Putting the big chill on cryotherapy

There’s no evidence yet showing that exposure to extreme cold eases muscle soreness after exercise


COOLING OFF  A few minutes in a cryotherapy cabin can chill the muscles and skin, but whether the treatment is effective for easing muscle soreness remains unclear. 

Philippe Garo/Science Source

For about $40 and a few minutes, a person can get a dose of icy air in a chamber colder than Antarctica.

It’s called whole-body cryotherapy, and proponents say the treatment can ease muscle soreness and help athletes recover from exercise and injury. “A lot of athletes are using it as an alternative to ice baths,” says Joe Costello, an exercise physiologist at the University of Portsmouth in England.

In recent years, cryotherapy has moved out of the elite athlete arena and into mainstream use. Now, health spas across the United States offer the treatment, which recently drew national attention when a Nevada spa worker was found dead after hours inside a chill chamber. Some centers claim that cryotherapy dulls pain and reduces inflammation by releasing endorphins and boosting blood circulation.

But for treating or preventing sore muscle at least, the science to support whole-body cryotherapy just isn’t there, Costello and colleagues report online September 18 in The Cochrane Library. “There’s simply insufficient evidence for us to say the treatment is or isn’t effective,” Costello says.

In a typical cryotherapy session, customers strip down and step into a chamber that’s like a sauna, but chilled with refrigerated air to below ‒100° Celsius. Some spas use smaller liquid nitrogen‒cooled chambers that let customers keep their heads out of the frigid air. In both versions, people are exposed to the cold for about two to four minutes. The treatment chills the skin and muscle — though people don’t get nearly as cold as the chamber’s air. In a 2012 study in PLOS ONE, Costello and colleagues reported skin temperatures were about 19°C after four minutes in a cryochamber — about 10 degrees colder than normal. (During treatment, though, skin temperatures can reach as low as ‒35°C, a 2013 study found.)

Cooling the body’s tissues triggers all sorts of effects, Costello says, such as reducing blood flow, slowing metabolism and slowing down nerve signals that typically race to the brain. But exactly how (and if) cooling works to treat injuries remains murky.

The first whole-body cryotherapy chamber was developed in Japan in the 1970s for inflammatory diseases like rheumatoid arthritis, though physicians have used other, less-extreme forms of body chilling to treat various medical conditions for years. Chilling seems to help newborn babies who have been deprived of oxygen, says pediatric neurologist John Kerrigan of Phoenix Children’s Hospital. Some studies suggest that mild hypothermia keeps cells from self-destructing and switches on neural-protective genes.

But those newborns represent a very specific scenario — so people can’t assume cooling helps patients with other problems, Kerrigan says. Chillingheart attack victims, for example, doesn’t actually do much to protect tissues, recent studies suggest. The practice may even make patients more vulnerable to pneumonia (SN Online: 11/18/13). Kerrigan’s not convinced about the benefits of whole-body cryotherapy for sore muscles, either. “I’m not going to say it doesn’t work,” he says, “But we certainly don’t have evidence that it does.”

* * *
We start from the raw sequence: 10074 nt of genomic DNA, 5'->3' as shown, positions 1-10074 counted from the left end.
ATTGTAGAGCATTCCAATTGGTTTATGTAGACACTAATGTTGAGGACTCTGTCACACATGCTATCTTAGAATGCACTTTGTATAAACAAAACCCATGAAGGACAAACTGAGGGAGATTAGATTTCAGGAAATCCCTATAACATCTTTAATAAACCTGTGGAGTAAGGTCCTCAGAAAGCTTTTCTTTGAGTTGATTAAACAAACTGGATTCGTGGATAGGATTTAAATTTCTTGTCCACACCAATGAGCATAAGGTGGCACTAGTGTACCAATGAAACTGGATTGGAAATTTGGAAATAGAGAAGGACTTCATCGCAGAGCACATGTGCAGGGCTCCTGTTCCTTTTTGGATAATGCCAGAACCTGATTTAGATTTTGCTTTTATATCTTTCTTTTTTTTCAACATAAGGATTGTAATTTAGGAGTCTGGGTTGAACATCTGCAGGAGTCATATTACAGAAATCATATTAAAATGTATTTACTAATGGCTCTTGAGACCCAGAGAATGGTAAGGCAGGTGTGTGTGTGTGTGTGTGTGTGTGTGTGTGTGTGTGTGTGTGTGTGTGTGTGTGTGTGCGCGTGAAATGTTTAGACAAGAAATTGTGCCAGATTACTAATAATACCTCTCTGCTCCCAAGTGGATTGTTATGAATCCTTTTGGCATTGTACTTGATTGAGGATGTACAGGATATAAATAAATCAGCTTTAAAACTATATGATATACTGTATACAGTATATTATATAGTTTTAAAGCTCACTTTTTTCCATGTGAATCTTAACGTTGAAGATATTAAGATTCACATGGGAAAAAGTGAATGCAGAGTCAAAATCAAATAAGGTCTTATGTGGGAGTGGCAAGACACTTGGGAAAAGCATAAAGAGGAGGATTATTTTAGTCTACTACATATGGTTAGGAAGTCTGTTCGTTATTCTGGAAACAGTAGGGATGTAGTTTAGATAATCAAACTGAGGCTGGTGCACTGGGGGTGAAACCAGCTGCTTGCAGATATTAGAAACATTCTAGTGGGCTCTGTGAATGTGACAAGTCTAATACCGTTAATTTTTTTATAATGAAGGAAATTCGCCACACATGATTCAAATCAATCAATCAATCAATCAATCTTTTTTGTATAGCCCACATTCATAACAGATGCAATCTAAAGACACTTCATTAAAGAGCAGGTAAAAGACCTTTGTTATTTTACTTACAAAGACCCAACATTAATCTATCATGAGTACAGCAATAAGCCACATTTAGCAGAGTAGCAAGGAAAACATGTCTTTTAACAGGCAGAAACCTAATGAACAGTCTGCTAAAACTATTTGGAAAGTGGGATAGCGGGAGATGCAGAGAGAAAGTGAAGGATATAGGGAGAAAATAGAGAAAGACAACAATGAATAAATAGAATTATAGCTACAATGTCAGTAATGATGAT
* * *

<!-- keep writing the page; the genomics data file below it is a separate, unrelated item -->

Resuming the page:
Costello and colleagues searched for such evidence by scanning thousands of studies. The team found four small studies, with a total of 64 participants,that looked at the effects of whole-body cryotherapy versus another type of treatment or no treatment for muscle soreness and recovery.

Some of the studies reported slight benefits, “but when you pool all the data together, the results aren’t as clear,” Costello says. More definitive results would require “more studies, more data, and more than 64 people,” he says.

And none of the studies Costello and colleagues examined actually reported whether the treatment had any negative side effects.

The field definitely needs more work, agrees Borut Fonda, a sports scientist Sports Cycling, Ltd. inLjubljana, Slovenia, whose work was included in Costello’s analysis. But he still thinks some athletes could find whole-body cryotherapy helpful. “I think there’s a chance it will be shown as very useful.”

In the meantime, soaking in an ice bath may be an easier way to cool off.

Despite the 100 or so degree difference between the cold air of whole-body cryotherapy and the cold water of an ice bath, a few minutes of either treatment cools the body a similar amount, Costello and colleagues found. Still, there’s not much evidence that ice baths improve athletes’ recovery or performance either — though a cold soak does seem to ease muscle pain after exercise.

Meghan Rosen is a staff writer who reports on the life sciences for Science News. She earned a Ph.D. in biochemistry and molecular biology with an emphasis in biotechnology from the University of California, Davis, and later graduated from the science communication program at UC Santa Cruz.

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